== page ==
With all of the warm weather we have experienced lately, it comes as no surprise that we are expecting a threat for severe storms across the region. A strong storm system moving out of the Plains states will drag a cold front into the area by Wednesday morning. Showers and storms will develop along this front and push into the region by Wednesday morning, exiting the area by later Wednesday afternoon. We are expecting two storm modes.
The first storm mode will be isolated mini-supercells that will track inland from the Gulf. These isolated storms ahead of the line will tap into an environment of strong wind shear, causing the storms to rotate and potentially produce weak tornadoes. The storms will be fast moving, traveling from 30-50 mph. Any tornadoes that may occur will be lower end intensity on the Enhanced Fujita scale, EF0 to EF1. The main limiting factor for strong to violent tornadoes is instability. The Christmas Day outbreak had higher instability, much colder air higher up in the atmosphere. Also the wind energy was stronger with the system. This particular situation does NOT appear to be anywhere close to that in magnitude.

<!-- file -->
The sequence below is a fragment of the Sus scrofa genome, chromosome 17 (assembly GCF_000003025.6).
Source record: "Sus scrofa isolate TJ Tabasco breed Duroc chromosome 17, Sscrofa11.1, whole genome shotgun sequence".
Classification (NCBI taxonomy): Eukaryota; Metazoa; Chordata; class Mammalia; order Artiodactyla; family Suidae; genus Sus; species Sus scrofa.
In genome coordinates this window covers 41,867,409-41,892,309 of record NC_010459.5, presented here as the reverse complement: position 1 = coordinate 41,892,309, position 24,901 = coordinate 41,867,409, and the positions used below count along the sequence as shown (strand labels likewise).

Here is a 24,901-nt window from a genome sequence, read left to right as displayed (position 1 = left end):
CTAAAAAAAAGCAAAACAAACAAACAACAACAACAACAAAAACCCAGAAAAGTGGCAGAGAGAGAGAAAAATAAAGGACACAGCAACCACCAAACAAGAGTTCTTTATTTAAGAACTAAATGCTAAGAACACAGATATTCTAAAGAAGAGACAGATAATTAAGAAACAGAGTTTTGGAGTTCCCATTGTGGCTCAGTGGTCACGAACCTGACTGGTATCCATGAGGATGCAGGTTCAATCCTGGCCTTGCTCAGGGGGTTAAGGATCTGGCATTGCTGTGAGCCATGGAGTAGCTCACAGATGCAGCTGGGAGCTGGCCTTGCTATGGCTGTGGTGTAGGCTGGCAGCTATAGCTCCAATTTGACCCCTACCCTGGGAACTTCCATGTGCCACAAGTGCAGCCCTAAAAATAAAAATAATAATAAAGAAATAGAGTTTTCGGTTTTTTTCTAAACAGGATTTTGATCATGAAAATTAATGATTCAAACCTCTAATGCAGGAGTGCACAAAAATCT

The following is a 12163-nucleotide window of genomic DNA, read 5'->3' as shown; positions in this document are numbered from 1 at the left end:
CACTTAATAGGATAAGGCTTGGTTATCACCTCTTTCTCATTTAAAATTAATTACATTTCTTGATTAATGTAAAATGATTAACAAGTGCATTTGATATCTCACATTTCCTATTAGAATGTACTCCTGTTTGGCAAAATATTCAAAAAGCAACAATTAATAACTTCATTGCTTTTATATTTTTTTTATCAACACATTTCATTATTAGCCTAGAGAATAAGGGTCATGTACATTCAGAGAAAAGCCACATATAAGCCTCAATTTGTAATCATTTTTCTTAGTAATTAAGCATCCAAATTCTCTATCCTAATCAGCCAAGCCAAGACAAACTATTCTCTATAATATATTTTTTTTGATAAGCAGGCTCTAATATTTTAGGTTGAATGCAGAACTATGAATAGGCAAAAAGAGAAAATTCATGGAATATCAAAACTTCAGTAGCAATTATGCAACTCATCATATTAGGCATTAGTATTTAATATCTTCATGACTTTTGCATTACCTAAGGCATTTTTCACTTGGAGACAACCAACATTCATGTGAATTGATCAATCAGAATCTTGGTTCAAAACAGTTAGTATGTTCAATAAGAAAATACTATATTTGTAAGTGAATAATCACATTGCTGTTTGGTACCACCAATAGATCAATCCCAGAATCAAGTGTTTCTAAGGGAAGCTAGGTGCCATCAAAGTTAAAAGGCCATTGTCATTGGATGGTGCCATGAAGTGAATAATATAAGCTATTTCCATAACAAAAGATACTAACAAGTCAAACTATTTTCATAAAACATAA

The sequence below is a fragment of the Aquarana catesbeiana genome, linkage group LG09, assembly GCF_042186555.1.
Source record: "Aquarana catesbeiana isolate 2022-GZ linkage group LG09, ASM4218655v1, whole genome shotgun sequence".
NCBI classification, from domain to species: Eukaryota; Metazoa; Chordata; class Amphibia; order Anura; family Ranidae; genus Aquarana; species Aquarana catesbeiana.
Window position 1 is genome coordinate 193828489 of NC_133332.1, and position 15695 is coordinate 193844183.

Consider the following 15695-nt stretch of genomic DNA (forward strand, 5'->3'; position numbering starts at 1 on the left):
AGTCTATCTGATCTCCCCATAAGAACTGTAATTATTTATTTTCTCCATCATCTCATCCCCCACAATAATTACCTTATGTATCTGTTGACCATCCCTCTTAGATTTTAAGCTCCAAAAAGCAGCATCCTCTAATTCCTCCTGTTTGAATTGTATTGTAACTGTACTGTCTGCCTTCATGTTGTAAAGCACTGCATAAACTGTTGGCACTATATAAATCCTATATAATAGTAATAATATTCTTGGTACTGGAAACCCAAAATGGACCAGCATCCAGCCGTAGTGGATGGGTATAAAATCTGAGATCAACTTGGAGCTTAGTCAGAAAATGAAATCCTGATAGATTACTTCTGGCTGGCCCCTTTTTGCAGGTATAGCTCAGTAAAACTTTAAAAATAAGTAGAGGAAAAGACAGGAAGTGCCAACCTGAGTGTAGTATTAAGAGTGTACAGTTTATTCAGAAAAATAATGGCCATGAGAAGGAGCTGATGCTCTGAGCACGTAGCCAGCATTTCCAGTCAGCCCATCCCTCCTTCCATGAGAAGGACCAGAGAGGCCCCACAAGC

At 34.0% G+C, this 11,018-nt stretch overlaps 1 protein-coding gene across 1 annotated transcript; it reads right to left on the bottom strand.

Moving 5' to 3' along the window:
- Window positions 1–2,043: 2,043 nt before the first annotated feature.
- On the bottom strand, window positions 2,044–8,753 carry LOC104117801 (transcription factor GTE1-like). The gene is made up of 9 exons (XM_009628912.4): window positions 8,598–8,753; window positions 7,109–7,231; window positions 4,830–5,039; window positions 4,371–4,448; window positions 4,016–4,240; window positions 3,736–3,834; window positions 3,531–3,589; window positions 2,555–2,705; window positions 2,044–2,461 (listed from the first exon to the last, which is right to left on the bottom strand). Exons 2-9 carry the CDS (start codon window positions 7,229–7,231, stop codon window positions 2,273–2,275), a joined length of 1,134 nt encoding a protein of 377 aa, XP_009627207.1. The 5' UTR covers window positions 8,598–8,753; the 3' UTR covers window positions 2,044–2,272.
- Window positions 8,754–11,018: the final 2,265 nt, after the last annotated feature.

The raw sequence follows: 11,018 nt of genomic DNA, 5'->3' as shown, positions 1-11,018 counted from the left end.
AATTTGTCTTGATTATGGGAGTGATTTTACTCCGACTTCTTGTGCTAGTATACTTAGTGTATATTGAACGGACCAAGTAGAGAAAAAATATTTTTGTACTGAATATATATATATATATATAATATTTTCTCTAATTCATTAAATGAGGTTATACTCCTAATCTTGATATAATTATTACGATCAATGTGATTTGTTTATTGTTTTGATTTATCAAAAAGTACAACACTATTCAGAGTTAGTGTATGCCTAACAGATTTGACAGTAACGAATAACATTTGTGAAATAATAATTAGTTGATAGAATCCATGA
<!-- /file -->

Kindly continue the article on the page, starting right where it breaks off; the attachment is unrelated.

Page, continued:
The second storm mode will be a line of severe thunderstorms that will form on the cold front itself. These storms will be capable of damaging wind gusts, and brief weak tornadoes. Once this line clears your area, the severe weather threat will end from west to east during the morning and early afternoon Wednesday.
Even through this event does not have the volatility that the Christmas Day storm did, it still needs to be taken seriously. Stay informed through the night and during the day Wednesday by keeping it tuned to Local 15 and the Weather Authority Network for the latest information.
Chief Meteorologist Derek Beasley